What is remarkable is that given Camus’s refined temperament, it was possible for him to act, to cue into real historical choices, as wholeheartedly as he did. It should be remembered that Camus had to make no less than three exemplary decisions in his brief lifetime—to participate personally in the French Resistance, to disassociate himself from the Communist Party, and to refuse to take sides in the Algerian revolt—and that he acquitted himself admirably, in my opinion, in two out of the three. Camus’s problem in the last years of his life was not that he became religious, or that he subsided into bourgeois humanitarian seriousness, or that he lost his socialist nerve. It was, rather, that he had hoist himself on the petard of his own virtue. A writer who acts as public conscience needs extraordinary nerve and fine instincts, like a boxer. After a time, these instincts inevitably falter. He also needs to be emotionally tough. Camus was not that tough, not tough in the way that Sartre is. I do not underestimate the courage involved in disavowing the pro-Communism of many French intellectuals in the late forties. As a moral judgment, Camus’s decision was right then, and since the death of Stalin he has been vindicated many times over in a political sense as well. But moral and political judgment do not always so happily coincide. His agonizing inability to take a stand on the Algerian question—the issue on which he, as both Algerian and Frenchman, was uniquely qualified to speak—was the final and unhappy testament of his moral virtue. Throughout the fifties, Camus declared that his private loyalties and sympathies made it impossible for him to render decisive political judgment. Why is so much demanded of a writer, he asked plaintively. While Camus clung to his silence, both Merleau-Ponty, who had followed Camus out of the Temps Modernes group over the issue of Communism, and Sartre himself, gathered influential signatories for two historic manifestoes protesting the continuation of the Algerian War. It is a harsh irony that both Merleau-Ponty, whose general political and moral outlook was so close to that of Camus and Sartre, whose political integrity Camus had seemed to demolish a decade before, were in a position to lead French intellectuals of conscience to the inevitable stand, the only stand, the one everyone hoped Camus would take.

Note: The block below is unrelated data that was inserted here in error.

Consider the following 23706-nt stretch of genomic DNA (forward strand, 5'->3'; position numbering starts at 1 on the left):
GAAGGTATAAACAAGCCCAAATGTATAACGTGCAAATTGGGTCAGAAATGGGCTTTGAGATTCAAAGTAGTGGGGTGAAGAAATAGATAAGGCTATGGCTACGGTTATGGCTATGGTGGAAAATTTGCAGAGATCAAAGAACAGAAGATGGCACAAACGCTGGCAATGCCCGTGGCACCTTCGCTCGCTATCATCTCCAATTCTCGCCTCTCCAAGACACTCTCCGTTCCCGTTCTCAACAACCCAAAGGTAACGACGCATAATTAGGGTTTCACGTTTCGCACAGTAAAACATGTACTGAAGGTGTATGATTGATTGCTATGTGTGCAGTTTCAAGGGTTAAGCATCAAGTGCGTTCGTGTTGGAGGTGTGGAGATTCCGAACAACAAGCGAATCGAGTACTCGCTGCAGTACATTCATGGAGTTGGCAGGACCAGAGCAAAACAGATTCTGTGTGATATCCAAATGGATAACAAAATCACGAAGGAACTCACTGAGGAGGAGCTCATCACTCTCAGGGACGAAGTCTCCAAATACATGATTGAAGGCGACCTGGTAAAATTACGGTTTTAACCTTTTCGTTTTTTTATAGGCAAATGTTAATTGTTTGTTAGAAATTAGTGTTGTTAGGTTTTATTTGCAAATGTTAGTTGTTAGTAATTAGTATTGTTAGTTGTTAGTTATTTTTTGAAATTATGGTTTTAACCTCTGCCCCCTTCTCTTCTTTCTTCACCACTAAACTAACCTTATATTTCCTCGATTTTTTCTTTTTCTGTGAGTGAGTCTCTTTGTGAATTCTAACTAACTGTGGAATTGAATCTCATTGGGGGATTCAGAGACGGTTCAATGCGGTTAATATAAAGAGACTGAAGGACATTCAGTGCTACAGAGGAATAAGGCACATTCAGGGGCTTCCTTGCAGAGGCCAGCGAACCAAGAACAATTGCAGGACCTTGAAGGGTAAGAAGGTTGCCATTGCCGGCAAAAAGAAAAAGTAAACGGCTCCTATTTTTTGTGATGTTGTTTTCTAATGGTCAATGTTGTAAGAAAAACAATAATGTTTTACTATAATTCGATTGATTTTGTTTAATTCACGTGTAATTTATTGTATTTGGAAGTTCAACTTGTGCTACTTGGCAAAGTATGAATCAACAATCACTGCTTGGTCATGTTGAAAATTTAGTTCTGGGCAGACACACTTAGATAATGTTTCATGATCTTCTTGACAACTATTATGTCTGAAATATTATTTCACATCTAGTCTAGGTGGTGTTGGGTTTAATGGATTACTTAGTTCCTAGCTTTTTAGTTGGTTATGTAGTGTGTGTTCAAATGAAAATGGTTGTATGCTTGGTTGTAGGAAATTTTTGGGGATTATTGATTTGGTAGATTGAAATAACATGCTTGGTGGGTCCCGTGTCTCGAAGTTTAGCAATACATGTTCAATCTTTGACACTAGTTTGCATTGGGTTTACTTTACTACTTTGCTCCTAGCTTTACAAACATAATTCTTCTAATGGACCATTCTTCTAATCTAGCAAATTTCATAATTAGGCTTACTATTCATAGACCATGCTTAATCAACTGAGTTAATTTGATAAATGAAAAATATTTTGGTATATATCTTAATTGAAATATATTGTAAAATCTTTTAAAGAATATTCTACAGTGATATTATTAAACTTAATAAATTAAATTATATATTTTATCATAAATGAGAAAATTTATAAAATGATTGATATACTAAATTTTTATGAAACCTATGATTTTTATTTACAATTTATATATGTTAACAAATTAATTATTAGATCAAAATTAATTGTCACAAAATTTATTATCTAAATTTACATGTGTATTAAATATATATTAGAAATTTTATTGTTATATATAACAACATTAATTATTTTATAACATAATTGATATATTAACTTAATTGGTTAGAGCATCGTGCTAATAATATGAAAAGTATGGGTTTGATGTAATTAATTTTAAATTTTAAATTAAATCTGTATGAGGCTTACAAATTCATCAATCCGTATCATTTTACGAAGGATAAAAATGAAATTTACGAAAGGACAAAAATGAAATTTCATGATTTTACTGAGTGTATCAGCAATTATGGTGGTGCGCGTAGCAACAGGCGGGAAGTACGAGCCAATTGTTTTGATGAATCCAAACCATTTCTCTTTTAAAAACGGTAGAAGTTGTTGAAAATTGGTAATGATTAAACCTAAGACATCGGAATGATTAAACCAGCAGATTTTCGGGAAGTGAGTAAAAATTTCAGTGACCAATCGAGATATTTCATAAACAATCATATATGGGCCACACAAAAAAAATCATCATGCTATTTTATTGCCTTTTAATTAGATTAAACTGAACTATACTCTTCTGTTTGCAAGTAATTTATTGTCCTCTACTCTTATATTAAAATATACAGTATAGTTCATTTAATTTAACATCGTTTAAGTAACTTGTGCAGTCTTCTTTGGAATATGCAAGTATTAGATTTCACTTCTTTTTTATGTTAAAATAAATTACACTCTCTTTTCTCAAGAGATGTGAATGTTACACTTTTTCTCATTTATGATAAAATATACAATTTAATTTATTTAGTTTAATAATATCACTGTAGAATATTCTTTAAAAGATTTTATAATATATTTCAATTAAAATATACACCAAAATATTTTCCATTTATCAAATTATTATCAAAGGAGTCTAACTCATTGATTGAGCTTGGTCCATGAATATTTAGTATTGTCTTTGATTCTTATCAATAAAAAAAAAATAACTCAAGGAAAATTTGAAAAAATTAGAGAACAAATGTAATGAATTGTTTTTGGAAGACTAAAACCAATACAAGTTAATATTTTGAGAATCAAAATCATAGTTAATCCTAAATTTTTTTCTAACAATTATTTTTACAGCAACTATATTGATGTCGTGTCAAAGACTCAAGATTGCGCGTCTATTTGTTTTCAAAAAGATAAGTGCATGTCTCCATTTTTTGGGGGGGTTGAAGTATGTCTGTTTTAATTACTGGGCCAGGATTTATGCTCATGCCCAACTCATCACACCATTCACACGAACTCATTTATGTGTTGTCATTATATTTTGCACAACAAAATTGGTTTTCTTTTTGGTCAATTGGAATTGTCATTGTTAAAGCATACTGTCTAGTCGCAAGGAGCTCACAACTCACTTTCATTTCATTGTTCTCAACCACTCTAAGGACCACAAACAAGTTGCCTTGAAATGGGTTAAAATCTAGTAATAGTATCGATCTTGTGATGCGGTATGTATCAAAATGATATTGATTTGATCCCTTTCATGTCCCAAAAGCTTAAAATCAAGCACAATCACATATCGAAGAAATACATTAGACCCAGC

In a perceptive review of one of Camus’s books some years ago, Lionel Abel spoke of him as the man who incarnates the Noble Feeling, as distinct from the Noble Act. This is exactly right, and does not mean that there was some sort of hypocrisy in Camus’s morality. It means that action is not Camus’s first concern. The ability to act, or to refrain from acting, are secondary to the ability or inability to feel. It is less an intellectual position which Camus elaborated than an exhortation to feel—with all the risks of political impotence that this entailed. Camus’s work reveals a temperament in search of a situation, noble feelings in search of noble acts. Indeed, this disjunction is precisely the subject of Camus’s fiction and philosophical essays. There one finds the prescription of an attitude (noble, stoical, at the same time detached and compassionate) tacked on to the description of excruciating events. The attitude, the noble feeling, is not genuinely linked to the event. It is a transendence of the event, more than a response to it or a solution of it. Camus’s life and work are not so much about morality as they are about the pathos of moral positions. This pathos is Camus’s modernity. And his ability to suffer this pathos in a dignified and virile way is what made his readers love and admire him.